Wednesday, 11 October 2017

Why I left academia, part 5, or: Send in the Navy!

Just as I was feeling like something in my life was going to give - my sanity, my kids’ sanity, my marriage, or someone’s health, I was offered a position at the Navy in San Diego. My husband had been collaborating with some folks there, and they had come to learn of our less-than-ideal living situation. They had a looming retirement, and saw a fleeting chance to fill that slot and an opportunity to help our family become whole again. 
There's a lot to miss about Boston
The position they offered me was to be the “relief” for a retiring scientist who ran the scientific diving program and coral reef research at SPAWAR (Space and Naval Warfare Systems) Systems Center Pacific (or SSC PAC for short). The catch was that the window was short – I had to start before the next president came into office, as it was rumored that a Federal hiring freeze was going to occur, just a few short months away. I spent as much time as I had searching my soul, talking to friends from Scripps who work at the Navy, thinking about my students, and trying to decide if I should jump ship. 
In the end, as you have guessed by now, I decided to leave at the end of the fall semester. The hardest part was telling my graduate students. One of them took it very hard. I don’t know that he’ll ever forgive me, but despite my pretty suddenly ditching him, that student completed the initial work he had started with me and wrote it up to receive a master’s degree a few weeks ago. I’m incredibly proud of his persistence. My other student is luckily less completely abandoned, since his other advisor is still in Boston; he managed to fight cancer while I was moving coasts and continues to persevere toward his degree despite logistical and other challenges thrown his way. Rock stars, both.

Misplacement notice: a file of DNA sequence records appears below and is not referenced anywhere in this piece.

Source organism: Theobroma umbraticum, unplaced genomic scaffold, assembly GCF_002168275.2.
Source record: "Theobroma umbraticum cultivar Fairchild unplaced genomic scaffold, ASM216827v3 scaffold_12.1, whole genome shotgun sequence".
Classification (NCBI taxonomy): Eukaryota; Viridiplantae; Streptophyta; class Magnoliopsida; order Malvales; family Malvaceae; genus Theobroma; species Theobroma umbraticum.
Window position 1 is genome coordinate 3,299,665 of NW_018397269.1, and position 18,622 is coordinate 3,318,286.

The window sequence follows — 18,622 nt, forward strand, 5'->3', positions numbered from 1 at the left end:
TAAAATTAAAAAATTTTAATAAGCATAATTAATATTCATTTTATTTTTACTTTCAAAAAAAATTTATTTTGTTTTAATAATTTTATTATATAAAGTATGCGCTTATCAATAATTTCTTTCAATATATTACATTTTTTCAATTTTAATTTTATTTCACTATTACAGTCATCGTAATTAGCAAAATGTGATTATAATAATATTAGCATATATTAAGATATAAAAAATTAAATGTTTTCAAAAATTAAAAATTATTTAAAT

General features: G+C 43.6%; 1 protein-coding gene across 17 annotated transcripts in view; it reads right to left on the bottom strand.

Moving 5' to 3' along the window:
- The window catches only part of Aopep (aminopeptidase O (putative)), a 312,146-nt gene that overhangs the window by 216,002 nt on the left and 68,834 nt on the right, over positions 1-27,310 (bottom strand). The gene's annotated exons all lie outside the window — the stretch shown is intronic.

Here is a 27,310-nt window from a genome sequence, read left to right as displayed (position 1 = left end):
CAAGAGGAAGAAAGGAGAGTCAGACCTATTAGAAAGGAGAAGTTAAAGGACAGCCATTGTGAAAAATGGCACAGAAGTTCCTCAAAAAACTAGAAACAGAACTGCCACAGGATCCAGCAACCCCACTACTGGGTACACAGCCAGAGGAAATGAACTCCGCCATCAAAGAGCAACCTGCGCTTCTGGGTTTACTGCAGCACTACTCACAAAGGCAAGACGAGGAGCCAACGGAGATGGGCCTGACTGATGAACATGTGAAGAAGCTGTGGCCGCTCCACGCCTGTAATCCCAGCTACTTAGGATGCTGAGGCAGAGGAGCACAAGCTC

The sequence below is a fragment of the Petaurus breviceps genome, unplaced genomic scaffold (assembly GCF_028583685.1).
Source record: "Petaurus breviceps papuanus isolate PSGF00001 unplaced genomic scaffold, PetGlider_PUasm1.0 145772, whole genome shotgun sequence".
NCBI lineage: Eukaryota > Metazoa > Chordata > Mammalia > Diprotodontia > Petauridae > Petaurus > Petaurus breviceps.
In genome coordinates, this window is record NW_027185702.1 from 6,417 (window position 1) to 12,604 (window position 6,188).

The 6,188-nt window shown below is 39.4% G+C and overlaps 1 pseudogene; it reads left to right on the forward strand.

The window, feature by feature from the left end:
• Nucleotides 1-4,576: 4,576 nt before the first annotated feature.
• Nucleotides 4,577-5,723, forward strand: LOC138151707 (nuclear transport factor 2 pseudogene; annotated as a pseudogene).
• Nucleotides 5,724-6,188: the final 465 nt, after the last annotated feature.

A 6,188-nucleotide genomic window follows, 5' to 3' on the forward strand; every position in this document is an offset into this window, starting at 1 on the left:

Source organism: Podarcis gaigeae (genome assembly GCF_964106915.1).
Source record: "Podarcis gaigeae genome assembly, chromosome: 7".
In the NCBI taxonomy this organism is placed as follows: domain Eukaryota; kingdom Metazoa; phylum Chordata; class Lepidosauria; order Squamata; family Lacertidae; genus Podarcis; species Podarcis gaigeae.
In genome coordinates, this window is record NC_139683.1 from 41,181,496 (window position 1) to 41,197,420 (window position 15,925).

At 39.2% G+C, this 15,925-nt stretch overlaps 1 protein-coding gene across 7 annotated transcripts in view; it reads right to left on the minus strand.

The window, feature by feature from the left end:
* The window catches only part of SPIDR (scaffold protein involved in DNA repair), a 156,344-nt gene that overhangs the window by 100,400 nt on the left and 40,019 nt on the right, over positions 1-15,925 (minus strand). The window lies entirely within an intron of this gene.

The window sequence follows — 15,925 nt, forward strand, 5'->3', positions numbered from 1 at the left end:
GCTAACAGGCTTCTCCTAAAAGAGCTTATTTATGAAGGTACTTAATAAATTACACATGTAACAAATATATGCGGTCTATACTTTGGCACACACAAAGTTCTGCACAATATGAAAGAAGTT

In the end, I left academia because I felt like I couldn’t hack it. I chalked it up to my living away from my husband, but now that we are back living together I think that even if he had moved to Boston and we had stuck it out, I would have failed. I don’t like working more than 40 hours a week. I feel like I barely get to spend quality time with my kids and husband as it is; if I were to spend weekends and evenings working, as expected and required to thrive in academia, I would shrivel up into a miserable prune. 
My new job is not without stress; but to me, at least so far, the stress is compartmentalized and manageable. The job is doable and the requirements are concrete. The people are kind and understanding. My colleagues at UMass Boston were kind, but not entirely understanding. This is nothing specifically against them - I am pretty sure that all academics live in a world in which expectations and norms are different, and that most of them are Ok with this. At my new job, no one expects after-hours or weekend work (unless for travel or fieldwork, of course). Of course some people do work longer hours, particularly just before proposals are due or other deadlines, but it is not standard and expected, which is the difference. 
Fieldwork in Pearl Harbor - a bit
different from drilling coral cores!